Yesterday, the mail came early. It was not a good thing. There was a letter from my health insurance company in the stack of mail. I swallowed, took a breath, whispered a prayer that it wasn’t bad news, and opened the letter.
Of course, it was bad news. About three paragraphs into the letter, my insurance company announced they weren’t going to cover my recent surgery. My blood ran cold. Blue Cross claimed that there hadn’t been proper prior authorization. Now I broke out in a hot sweat. What had I missed? I’d made phone calls—I talked to the insurance company, the doctor’s office, I even talked to the hospital intake staff and each one verified that I was good to go. And now the insurance company said I wasn’t. (If I’d been five, I would’ve shouted, “Liar, liar, pants on fire!”)
I called the insurance company. A woman answered. I explained that I’d gotten a letter saying that Blue Cross refused to cover my surgery. Actually, it never said that. It only said that it refused to cover a recent procedure—I only guessed it was my surgery because of a date in the corner.
The “helpful” agent at Blue Cross reminded me that I signed paperwork before surgery making myself financially obligated should there be any payment problem. She asked me if I remembered that. “Um, yeah,” I said. This wasn’t going the way I’d hoped. So I explained my situation—that I’d double-checked everything. She put me on hold so she could read a copy of the letter that had been sent to me. I waited a long time.
When she came back, she said, “That was a very confusing letter. (Uh, yeah.) But one of your procedures wasn’t preauthorized, so we won’t cover it.”
I was stymied. I did sign paperwork right before I was wheeled into surgery. Maybe I shouldn’t have signed it? Maybe the “happy juice” they put in my IV made me lose my vigilance.
But the doctor didn’t know what I’d need until he started the surgery. I explained this to the BC agent. She murmured that it was too bad—to be fair, I think she was sincere. Sort of. She informed me that I could appeal Blue Cross’s decision. Blue Cross’s letter also told me that I could appeal. It also mentioned my right to consult a lawyer for help in crafting the appeal. (Gulp.)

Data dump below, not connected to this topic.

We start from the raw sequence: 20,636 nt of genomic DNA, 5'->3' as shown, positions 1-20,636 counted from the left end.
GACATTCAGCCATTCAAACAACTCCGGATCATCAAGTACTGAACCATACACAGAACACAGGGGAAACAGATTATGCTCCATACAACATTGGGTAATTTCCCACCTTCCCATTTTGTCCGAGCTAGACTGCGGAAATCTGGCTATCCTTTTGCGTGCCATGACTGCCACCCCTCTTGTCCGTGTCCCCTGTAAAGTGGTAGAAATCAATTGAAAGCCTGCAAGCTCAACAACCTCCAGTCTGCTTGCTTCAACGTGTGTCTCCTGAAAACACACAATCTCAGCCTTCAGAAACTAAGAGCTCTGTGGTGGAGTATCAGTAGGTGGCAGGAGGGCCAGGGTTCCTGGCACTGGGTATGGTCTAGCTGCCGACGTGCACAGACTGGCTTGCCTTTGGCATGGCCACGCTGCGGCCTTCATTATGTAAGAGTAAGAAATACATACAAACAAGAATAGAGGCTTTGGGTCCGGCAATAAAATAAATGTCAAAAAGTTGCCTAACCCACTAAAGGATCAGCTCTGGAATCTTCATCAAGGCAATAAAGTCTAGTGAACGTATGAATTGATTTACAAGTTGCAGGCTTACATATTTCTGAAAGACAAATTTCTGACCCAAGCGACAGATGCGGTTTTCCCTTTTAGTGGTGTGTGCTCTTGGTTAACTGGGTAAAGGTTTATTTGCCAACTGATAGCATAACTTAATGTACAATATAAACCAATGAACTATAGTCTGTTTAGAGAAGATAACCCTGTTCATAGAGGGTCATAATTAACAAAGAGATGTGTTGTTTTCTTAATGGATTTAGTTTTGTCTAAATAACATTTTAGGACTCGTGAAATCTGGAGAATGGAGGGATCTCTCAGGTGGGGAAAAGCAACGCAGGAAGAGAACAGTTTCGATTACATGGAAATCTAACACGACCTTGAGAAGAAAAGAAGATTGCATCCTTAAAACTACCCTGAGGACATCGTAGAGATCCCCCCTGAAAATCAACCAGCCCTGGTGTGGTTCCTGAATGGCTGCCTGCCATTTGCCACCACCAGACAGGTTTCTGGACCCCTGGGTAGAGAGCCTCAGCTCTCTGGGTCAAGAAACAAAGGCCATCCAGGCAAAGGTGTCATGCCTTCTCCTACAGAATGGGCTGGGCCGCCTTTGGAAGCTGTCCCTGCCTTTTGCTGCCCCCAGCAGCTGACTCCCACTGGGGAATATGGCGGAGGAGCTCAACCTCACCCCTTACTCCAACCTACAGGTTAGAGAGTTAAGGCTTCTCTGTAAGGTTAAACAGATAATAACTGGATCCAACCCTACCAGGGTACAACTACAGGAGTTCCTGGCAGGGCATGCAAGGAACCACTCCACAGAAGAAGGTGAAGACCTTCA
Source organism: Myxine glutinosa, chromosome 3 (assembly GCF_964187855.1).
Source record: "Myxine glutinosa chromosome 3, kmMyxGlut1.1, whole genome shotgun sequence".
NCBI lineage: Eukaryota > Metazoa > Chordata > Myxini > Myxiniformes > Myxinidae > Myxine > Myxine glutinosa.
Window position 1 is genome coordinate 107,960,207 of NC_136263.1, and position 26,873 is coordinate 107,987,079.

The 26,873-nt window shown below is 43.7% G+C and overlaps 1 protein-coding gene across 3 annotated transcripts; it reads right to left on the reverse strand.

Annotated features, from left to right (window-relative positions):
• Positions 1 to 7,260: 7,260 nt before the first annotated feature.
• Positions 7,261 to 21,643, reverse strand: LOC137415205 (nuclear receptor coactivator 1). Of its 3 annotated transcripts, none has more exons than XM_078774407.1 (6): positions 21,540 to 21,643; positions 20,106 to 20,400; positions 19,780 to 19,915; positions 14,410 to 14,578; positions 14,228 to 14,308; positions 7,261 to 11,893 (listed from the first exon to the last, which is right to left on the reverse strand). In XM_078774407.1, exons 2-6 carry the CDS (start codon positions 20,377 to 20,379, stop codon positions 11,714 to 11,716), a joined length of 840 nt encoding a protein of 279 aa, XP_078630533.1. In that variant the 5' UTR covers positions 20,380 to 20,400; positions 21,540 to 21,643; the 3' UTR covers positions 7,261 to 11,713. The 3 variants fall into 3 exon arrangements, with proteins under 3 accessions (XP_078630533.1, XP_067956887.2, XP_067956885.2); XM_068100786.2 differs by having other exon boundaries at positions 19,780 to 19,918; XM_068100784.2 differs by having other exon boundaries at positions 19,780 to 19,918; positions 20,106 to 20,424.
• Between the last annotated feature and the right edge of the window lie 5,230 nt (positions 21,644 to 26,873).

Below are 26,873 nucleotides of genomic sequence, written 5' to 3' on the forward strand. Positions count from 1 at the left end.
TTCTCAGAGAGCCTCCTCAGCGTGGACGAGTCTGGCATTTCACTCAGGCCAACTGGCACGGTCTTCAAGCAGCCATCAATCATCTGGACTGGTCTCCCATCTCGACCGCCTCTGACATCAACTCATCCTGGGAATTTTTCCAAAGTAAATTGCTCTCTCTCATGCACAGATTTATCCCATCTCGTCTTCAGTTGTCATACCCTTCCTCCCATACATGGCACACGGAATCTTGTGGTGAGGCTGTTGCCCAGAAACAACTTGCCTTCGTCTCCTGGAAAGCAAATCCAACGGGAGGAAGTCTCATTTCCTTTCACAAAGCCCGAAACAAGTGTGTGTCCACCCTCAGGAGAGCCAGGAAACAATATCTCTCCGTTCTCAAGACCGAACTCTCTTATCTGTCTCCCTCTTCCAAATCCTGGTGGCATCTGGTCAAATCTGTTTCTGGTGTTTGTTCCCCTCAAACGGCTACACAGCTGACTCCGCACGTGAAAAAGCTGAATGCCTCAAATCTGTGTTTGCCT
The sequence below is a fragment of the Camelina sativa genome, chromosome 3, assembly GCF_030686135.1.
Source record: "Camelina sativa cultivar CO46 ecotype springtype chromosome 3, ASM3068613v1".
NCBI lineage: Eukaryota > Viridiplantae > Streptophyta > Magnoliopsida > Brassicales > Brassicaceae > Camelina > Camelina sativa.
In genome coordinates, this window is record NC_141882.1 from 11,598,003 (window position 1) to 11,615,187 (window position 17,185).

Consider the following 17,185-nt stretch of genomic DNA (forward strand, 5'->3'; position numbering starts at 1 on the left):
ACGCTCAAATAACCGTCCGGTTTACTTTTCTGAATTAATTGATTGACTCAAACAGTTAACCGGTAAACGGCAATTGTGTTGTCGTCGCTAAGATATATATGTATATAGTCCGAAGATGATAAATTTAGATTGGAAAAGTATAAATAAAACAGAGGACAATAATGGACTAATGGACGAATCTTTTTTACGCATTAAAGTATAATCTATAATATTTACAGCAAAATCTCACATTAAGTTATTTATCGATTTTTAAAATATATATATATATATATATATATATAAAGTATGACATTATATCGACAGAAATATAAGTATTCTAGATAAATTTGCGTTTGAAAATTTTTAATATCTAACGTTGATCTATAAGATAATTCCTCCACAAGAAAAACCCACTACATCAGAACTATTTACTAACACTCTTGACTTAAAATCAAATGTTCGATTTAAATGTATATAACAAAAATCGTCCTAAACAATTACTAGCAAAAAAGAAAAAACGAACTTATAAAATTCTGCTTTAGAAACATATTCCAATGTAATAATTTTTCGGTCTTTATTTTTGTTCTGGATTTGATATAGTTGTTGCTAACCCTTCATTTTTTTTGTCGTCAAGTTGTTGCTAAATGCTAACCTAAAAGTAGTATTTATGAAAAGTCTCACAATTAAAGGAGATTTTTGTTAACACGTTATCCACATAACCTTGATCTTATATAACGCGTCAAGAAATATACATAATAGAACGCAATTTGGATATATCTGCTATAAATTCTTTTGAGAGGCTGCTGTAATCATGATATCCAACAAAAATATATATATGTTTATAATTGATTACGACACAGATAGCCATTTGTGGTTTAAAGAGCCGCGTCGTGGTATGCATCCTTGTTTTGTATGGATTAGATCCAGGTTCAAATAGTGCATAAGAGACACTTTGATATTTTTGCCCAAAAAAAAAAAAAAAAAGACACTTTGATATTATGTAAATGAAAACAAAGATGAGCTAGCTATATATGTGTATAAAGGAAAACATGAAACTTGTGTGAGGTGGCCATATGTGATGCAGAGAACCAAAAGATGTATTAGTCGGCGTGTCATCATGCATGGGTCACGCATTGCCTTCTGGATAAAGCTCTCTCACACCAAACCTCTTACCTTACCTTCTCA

Then, the agent mentioned that the doctor’s office could appeal because it was actually their fault because the missing paperwork could only be filed by the doctor’s office anyway. I had a moment of sunshine—I didn’t screw this up. It wasn’t my fault. We might have medical debt for the rest of our lives, but at least it wasn’t my fault. Still, I wasn’t sure when the doctor’s office was supposed to do this. I asked her, politely, if Blue Cross required doctors to call during the middle of surgeries to get prior approval if things turned out differently than expected. (I can see an interesting comedy skit developing from this.). She merely restated that either doctor’s office or I could appeal. Then, she said, “Have a nice day.”
So I called the doctor’s office, which, of course, was closed on Wednesdays. I left a message. I called again Thursday. They didn’t pick up. I left another message. Just when I thought that they might be avoiding me, the doctor’s office called. The woman in charge of billing talked to me. You know, sometimes it’s nice to talk to someone who knows what’s really going on and actually cares about you. She assured me that I had no financial obligations in this case. That the hospital blew it by not filing the paperwork and that she had been on them since the Friday afternoon when my surgery happened. (I’m guessing that the billing people were too eager to start their weekend.) She assured me that she’d deal with the insurance company—she explained how they work, which is not too different than what you see in The Incredibles. Finally, she assured me that she would take care of everything. I could almost hear her cracking her knuckles. And she even promised to call me when she had everything “taken care of.”
Thank you, insurance-billing-lady!!